Bombay High Court Laments over Commercialization of Health Services; slams City- Hospital for Detaining Patient over Disputed Bills

Bombay High Court Laments over Commercialization of Health Services; slams City- Hospital for Detaining Patient over Disputed Bills

A Division bench of the Bombay High Court comprising of Justice V.M. Kanade and Justice P.D. Kode slammed the Seven Hill Hospital in the city for harassing a patient for part payment of the bill. The court termed this practice of detaining patients as ‘inhuman’. The Court also observed that nowadays hospitals are being run like shops and that “doctors have forgotten their duty”.

The petitioner, Mr. Sanjay Prajapati’s brother was admitted to the hospital in March, after an accident. He underwent surgery and Rs 2, 76,000 was paid to the hospital for the treatment. The petitioner had informed the CEO of the hospital about his grievance through a letter but he didn’t get any response.

The petitioner alleged that even after this payment, the hospital charged them additional one lakh rupees for sugar tests conducted four times, even though the patient wasn’t a diabetic. Also, the charges for daily physiotherapy sessions were added, even though they weren’t carried out.

Due to the disputed bills, the hospital was unwilling to discharge the patient. The Court observed that this was no less than ‘illegal detention’ by the hospital.

The petitioner has urged the Court to issue direction to MIDC Police, Andheri (East) to take action against the Hospital authorities for the detention and allow him to admit his brother to a suitable hospital. The judges agreed with the petitioner’s advocate Diwakar Dwivedi and reportedly observed that, "It is a practice at all hospitals to detain patients as long as money is not paid. It is inhuman. It is happening even in government hospitals. It is surprising".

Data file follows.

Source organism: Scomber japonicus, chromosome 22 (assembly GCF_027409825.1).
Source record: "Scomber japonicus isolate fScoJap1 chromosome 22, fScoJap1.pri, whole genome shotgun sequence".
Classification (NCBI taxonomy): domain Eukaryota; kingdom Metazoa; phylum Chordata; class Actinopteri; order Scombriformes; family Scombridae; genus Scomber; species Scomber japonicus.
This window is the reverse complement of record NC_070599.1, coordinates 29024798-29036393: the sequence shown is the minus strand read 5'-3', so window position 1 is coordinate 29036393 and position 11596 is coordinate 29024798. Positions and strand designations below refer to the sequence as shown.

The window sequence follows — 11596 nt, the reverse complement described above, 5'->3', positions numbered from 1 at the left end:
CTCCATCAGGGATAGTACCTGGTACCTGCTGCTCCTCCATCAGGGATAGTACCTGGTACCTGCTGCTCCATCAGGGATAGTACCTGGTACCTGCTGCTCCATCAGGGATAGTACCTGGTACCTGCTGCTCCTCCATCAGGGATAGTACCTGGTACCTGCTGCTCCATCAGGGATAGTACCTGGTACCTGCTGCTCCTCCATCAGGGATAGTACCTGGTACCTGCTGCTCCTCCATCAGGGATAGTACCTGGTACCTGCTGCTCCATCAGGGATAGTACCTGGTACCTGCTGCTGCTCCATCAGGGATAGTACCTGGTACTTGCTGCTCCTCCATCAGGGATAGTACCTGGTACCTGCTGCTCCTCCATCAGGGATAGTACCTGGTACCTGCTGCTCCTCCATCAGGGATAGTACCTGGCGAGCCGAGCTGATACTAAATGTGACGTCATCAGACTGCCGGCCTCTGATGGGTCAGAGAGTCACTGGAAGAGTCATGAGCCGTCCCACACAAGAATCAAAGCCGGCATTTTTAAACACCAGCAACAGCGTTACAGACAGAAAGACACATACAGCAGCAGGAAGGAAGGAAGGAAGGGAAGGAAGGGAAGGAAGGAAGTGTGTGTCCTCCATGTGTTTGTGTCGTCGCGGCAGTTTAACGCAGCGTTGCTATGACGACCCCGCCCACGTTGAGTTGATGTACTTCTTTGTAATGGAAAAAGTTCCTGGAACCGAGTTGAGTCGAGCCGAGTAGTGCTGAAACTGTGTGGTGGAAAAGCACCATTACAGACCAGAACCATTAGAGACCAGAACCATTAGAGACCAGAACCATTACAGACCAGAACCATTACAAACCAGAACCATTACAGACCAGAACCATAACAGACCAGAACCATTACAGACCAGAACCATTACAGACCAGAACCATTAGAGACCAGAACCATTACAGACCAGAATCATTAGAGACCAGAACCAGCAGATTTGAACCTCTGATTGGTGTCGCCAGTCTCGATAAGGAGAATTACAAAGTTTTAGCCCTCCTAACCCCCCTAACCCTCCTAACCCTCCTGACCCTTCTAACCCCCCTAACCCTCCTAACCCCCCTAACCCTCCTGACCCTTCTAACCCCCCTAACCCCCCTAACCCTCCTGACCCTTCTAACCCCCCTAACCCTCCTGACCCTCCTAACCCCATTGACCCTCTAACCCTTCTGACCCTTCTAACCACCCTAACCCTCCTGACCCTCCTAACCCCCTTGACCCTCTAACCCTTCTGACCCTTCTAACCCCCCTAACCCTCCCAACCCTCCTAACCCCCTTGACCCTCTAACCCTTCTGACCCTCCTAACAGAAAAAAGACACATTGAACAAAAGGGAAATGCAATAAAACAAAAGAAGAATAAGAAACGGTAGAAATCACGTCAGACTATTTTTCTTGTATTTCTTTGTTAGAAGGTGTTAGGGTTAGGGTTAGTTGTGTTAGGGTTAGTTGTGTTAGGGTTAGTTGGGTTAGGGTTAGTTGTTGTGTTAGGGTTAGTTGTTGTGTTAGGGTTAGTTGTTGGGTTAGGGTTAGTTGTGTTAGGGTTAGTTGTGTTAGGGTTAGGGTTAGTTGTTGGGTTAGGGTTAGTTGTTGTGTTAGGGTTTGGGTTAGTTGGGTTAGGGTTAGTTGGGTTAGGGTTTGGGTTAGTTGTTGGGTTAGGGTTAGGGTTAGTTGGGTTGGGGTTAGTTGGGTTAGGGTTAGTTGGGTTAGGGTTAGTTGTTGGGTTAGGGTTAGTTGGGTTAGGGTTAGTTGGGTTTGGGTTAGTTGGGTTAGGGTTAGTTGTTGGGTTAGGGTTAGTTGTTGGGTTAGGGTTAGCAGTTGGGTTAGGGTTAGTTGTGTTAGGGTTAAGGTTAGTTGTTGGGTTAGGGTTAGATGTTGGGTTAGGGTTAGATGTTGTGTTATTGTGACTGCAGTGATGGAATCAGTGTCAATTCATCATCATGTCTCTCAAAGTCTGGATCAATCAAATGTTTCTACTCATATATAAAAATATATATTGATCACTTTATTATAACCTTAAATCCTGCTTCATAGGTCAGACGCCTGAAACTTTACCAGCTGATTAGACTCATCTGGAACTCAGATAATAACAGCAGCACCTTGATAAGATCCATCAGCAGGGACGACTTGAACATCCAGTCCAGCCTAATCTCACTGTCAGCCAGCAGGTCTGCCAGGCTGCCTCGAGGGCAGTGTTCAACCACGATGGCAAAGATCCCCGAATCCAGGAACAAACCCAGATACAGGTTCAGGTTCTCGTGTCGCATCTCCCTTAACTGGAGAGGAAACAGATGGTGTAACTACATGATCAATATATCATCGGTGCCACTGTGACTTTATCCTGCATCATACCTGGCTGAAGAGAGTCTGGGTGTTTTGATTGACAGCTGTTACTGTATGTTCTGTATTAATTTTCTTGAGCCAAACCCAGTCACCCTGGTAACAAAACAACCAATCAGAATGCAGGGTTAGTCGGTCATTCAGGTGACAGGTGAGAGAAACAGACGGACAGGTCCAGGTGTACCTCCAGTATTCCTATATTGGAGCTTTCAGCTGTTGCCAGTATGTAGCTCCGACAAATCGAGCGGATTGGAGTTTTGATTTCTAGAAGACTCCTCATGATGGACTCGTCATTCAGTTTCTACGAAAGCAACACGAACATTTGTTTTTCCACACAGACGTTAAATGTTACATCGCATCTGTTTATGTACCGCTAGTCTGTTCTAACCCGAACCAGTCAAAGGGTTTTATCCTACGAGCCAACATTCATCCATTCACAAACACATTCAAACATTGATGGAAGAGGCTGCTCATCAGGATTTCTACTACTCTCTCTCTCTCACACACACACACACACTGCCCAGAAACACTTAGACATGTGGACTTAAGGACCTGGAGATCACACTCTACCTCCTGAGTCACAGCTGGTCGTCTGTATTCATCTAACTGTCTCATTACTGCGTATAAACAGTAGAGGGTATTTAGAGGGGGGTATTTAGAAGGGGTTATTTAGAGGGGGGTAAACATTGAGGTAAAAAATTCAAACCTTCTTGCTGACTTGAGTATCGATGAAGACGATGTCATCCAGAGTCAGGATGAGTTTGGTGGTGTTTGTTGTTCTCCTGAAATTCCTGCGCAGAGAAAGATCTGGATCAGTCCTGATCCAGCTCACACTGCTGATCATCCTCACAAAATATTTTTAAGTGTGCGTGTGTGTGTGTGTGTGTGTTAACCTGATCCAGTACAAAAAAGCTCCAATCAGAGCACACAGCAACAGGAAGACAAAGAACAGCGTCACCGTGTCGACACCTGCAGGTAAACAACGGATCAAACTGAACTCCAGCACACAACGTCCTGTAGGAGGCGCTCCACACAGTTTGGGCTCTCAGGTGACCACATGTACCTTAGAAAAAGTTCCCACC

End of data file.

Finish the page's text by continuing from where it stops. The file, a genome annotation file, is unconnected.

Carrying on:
The counsel for the hospital said that the matter has been sorted and the patient is ready to be discharged. The matter has now been posted for June 17, asking the Government whether there are any guidelines or rules which give a hospital the right to detain patients for non-payment of dues.

The Courts throughout the country have been taking a serious note of such instances and making an attempt to ensure health services for everybody in the country, whether rich or poor. In April this year, Delhi High Court had directed Government of NCT of Delhi, to discharge its constitutional obligation and provide a minor boy aged 7 years who is suffering from a rare genetic disease called Gaucher Disease, with enzyme replacement therapy at AIIMS free of charge as and when he requires it.

Justice Manmohan had observed: “Just because someone is poor, the State cannot allow him to die. In fact, Government is bound to ensure that poor and vulnerable sections of society have access to treatment for rare and chronic diseases, like Gaucher especially when the prognosis is good and there is a likelihood of the patient leading a normal life.  After all, health is not a luxury and should not be the sole possession of a privileged few.”

The Courts have emerged as saviors for the underprivileged sections of the society by reiterating the ‘right to health’ and access to health services, as a fundamental right flowing from Article 21 of the Indian Constitution.